A huge thank you to Brian Lee for sharing his memories of Adnams Brewery in the late 1940s. Brian has recorded his recollections in a letter recently sent to Adnams' Chairman Jonathan Adnams. Brian is the son of H.W.F (John) Lee, and in the late 1940s was a trainee brewer. John Lee joined the company as head of Finance before moving on to become Managing Director in 1963 and then Chairman of Adnams. [caption id="attachment_15197" align="alignleft" width="300"]The Adnams bottle store in 1946 or 7 The Adnams bottle store in 1946 or 7[/caption] Now that I am eighty years old, it occurred to me that I am one of a few, if not the only one, who can remember the old days in the brewery at Southwold. So I thought it may be of interest and amusement to the 'present generation' to set down a few recollections of the bottle store in the late 1940s. Beer for bottling was racked into wooden butts (about 72 gallons) then rolled across Victoria Street into a ground floor storage room where they were set up two high in two rows using a hand-powered chain hoist and then allowed to fine down. There was no cold room, nor even any form of temperature control. In the summer, the beer could reach 80F at which temperature it was sometimes bottled with quite a few explosions with glass flying everywhere! As the beers had no cold storage treatment they suffered from substantial protein hazes, especially during the colder months. At the beginning of the working day at 7am, the first butt was tapped and a compressed air pipe was knocked in the spile hole. The chief bottler kept a sharp eye on a sight glass in the beer main and when froth appeared he uttered a distinctive high-pitched scream whereupon the Foreman, Ronnie Mortlock, downed his glass of light ale and hurried to the beer store, knocked out the tap and banged it in to the next cask with just one blow before the complete system became air locked. He then returned to his office for another glass of light ale and a roll-up. On a busy day he would get through a dozen and a half pints and still felt thirsty. He had the extraordinary and unfailing ability of being able to taste the difference between the top half and the bottom half of a pint bottle of light ale even when blindfolded! The beer then passed through the Karl Keifer asbestos pulp filter before passing through the Seitz filter using EK sheets. At the end of every day the asbestos pulp was washed, sterilised and hydraulically pressed in to cakes before recharging the filter the next day. The EK sheets were back-washed each day and replaced each week. [caption id="attachment_15198" align="alignright" width="300"]The Adnams bottle store in around 1948 The Adnams bottle store, around 1948[/caption] The beer was now ready for carbonation. The carbonation set-up was, to say the least, quite unusual. The CO2 was produced on site. A hundredweight of marble chips was tipped into a large cylindrical lead-lined vessel about three foot in diameter and four foot high, the chips were covered with cold water and the lid was made gas tight. Mounted above this vessel was a second smaller lead-lined open-topped vessel into which was poured a couple of gallons of concentrated sulphuric acid from a large jug by Mortlock standing on top of a rickety wooden stepladder. The acid slowly ran down to the lower vessel, reacted with the marble chips and generated CO2. On one occasion Morlock missed his footing on the steps and spilt acid all down his arm. He kept this accident a close secret for fear of getting the sack for carelessness! Not until after he had retired did he tell me about this, and show me the scars. When the gas issuing from the outlet of the sealed tanks smelled 'about right' the carbonator was started up. Carbonation was effected with a Riley Mineral Water Carbonator comprising a tall cylindrical copper cylinder with a piston pump each side, one for beer and the other CO2. The stroke of the CO2 pump could be adjusted to give the carbonation required and the beer passed into the tall cylinder to 'stabilise' before passing on to the fillers. In the meantime, dirty bottles returned from the trade were de-crated and hand-fed into a decrepit second-hand Miller Hydro washer (later replaced with a brand new Gimson Junior rotary washer which supposedly produced sterilised, cool, bottles ready for filling)*. [caption id="attachment_15199" align="alignleft" width="300"]Adnams Brewery outing to Britain Could Make It Exhibition 1946 Adnams Brewery outing to Britain Could Make It Exhibition 1946[/caption] There were two Ponifex 18-head fillers with shiny copper domes (later replaced by a brand new Worssam Super Thirty). Washed screw top bottles were conveyed on a single track to an accumulation table adjacent to the fillers where the chief bottler, Shinny Pack and his mate took off the filled bottles by hand and replaced them with empties on the slowly rotating fillers at the same time loosely fitted a stopper into the neck of each full bottle on the 'fulls' conveyor before it reached the stopper tightening machine. The bottles were then labelled and top-strapped 'automatically' before being filled into wooden cases by hand on a gravity powered roller conveyor to be stacked in the full store. During the quiet season, all the worn rubber sealing rings were removed from the stoppers and the naked stoppers were washed and sterlised before being re-ringed with new washers. In addition to our own beers, Guinness, Bass Red Triangle and Gaymers Cider were bottled at the brewery. The Guinness arrived by rail to Halesworth station and delivered in cast aluminium hogsheads to the brewery by the railway's lorry. On one occasion one of the hogsheads slipped off the lorry whilst unloading and split in half. The road was awash with stout which was lapped up by host of inebriated cats and dogs! [caption id="attachment_15202" align="alignright" width="300"]Jack Pack at the filling machine (date unknown) Jack Pack at the filling machine (date unknown)[/caption] The Bass also arrived by rail from Burton, usually two hogsheads at a time. A small hole was drilled into the head of each cask and hard pegged. The casks were then stillaged and left untapped for a week or two to fine down. After loading the lorries at about 7am, Mortlock and I would pull out the peg and sample the Bass which was a happy experience not to be forgotten! When judged ready, the Bass was hand-bottled on a six-tube syphon filler, hand crowned and stored unlabelled, upright on special shelves to condition. If conditioning was slow the bottles were all laid flat to encourage them to condition more quickly, which it did! Gaymers Cider was always bottled on a Friday. There were two good reasons for this. Firstly, the cider flavour persisted in the Seitz filter sheets, and secondly, the cider cleaned up the whole plant beautifully, leaving all the copper work looking like new at the end of the week. [caption id="attachment_15200" align="alignleft" width="300"]Brewery Dinner around 1950. Greg Wright, Arthur Sagin, Harry Mortlock, Ron Mortlock, Mr Teddy Parkes and unknown Brewery Dinner around 1950. Greg Wright, Arthur Sagin, Harry Mortlock, Ron Mortlock, Mr Teddy Parkes and unknown[/caption] Adnams bottled Stout was a sweet stout which had an unfortunate propensity to blow up if left too long at warm temperatures. This problem was overcome by use of the Briggs Cabinet Pasteurisers. This was a lengthy, tedious and very costly process. The unlabelled bottles were loaded onto oblong perforated trays, about five or six trays high, on a trolley which was wheeled into a large metal cabinet equipped with a hot water shower. One of the bottles in the middle of the batch was fitted with an internal thermometer probe which could be read outside the cabinet. When the temperature reached 120F the shower pump was run for a further 20 minutes. By the next day the bottles had cooled down enough to be handled and the ones which hadn't blown up during treatment were labelled and crated, this batch process was repeated over a few days until the whole bottling had been treated. Ronald Mortlock was the most remarkable man for whom I personally had an enormous respect, he was a long serving and truly loyal servant of the Company. He managed the staff fairly but with a rod of iron. His practiced ear would detect when something sounded 'not quite right' on the bottling floor, whereupon he would charge up the steps from his semi-subterranean office saying, "Wait you a minute, I'll just go out and put a few *** into those ***!' Mortlock took considerably longer than most people to say anything as all his sentences and quite often his individual words were punctuated with a comprehensive range of expletives. He also frequently called upon The Almighty, who for some reason always ignored his requests. Despite his ingrained profanity, he was well worth his quite considerable weight in gold. He looked after and maintained all the machinery single-handed, stripping it down, repairing it and reassembling it without help of an engineer or fitter, and luckily he had a nephew who was an electrician who he called upon to do all the 'sparky repairs'. [caption id="attachment_15201" align="alignright" width="300"]Clump Sagin, John Lee and Arthur Sagin, 1974 Clump Sagin, John Lee and Arthur Sagin, 1974[/caption] *In 1956, when Giles Saunders was the brewer and I was a student, he somewhat reluctantly allowed me to carry out a complete and detailed microbiological survey of both the brewery and the bottle store. As there was no in-place chemical cleaning it was no surprise to discover that the whole place was a veritable microbiological zoo. I believe Saunders kept the content of my report very much to himself! There is little doubt that the resident micro population made a significant contribution to the distinctive and much-admired flavour of the Adnams beers (as was definitely the case with a large number of UK brews in those days). One of the most important findings I made was that the final rinse water in the bottle washer was heavily infected with wild yeast resulting in every clean bottle becoming infected just before filling! It was subsequently discovered that this wild yeast was contaminating the mains water supply for some distance down Victoria Street, and obviously had been doing so for many years. That's all for now. Best wishes, Brian   If you have memories of Adnams Brewery from previous decades, or have relatives that may have kept records or photos of their time here at Adnams, we'd love to hear from you and add your story to our archives. Please let me know by email or pop in to the brewery in Southwold. Thanks to Mr Peter Parke, who contacted us to add to the story: A few points of possible interest. The "Teddy Parkes" referred to is my paternal grandfather, Edward Gaymer Parke  Snr. (hence the Gaymer connection). Born in 1872, he was indentured to Adnams in the 1880s, was the Brewery Manager at the start of the 20th century, then the Company Secretary and a Director of the Company. He worked at Adnams for about 73 years in all, and died shortly after he retired in the late 1950s. His obituary records that "the brewery flag flew at half-mast".   Ronnie Mortlock and I kept in close touch until his death, and we enjoyed many a yarn about the old days in the brewery. I too have several anecdotes of those times, especially concerning my grandfather.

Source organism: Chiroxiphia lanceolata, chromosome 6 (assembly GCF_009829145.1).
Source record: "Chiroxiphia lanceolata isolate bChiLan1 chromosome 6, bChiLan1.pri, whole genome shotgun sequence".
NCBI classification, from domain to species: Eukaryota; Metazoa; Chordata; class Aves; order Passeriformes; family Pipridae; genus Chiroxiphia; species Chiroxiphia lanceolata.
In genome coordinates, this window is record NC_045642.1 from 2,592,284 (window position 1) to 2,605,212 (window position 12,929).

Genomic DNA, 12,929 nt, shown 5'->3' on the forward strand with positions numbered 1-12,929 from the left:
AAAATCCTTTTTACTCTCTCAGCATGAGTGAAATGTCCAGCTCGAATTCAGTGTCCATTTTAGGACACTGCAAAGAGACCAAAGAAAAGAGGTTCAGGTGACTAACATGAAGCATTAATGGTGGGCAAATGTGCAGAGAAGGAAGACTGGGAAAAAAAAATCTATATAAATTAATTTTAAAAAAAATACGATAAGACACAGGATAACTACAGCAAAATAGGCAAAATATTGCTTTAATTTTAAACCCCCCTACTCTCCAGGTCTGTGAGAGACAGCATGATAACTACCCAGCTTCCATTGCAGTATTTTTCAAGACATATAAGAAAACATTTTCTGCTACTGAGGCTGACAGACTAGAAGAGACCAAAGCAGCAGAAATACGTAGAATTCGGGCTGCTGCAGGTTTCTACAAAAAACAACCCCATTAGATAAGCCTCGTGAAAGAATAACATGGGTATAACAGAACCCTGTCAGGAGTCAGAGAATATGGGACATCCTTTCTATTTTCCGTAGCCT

Sarah Groves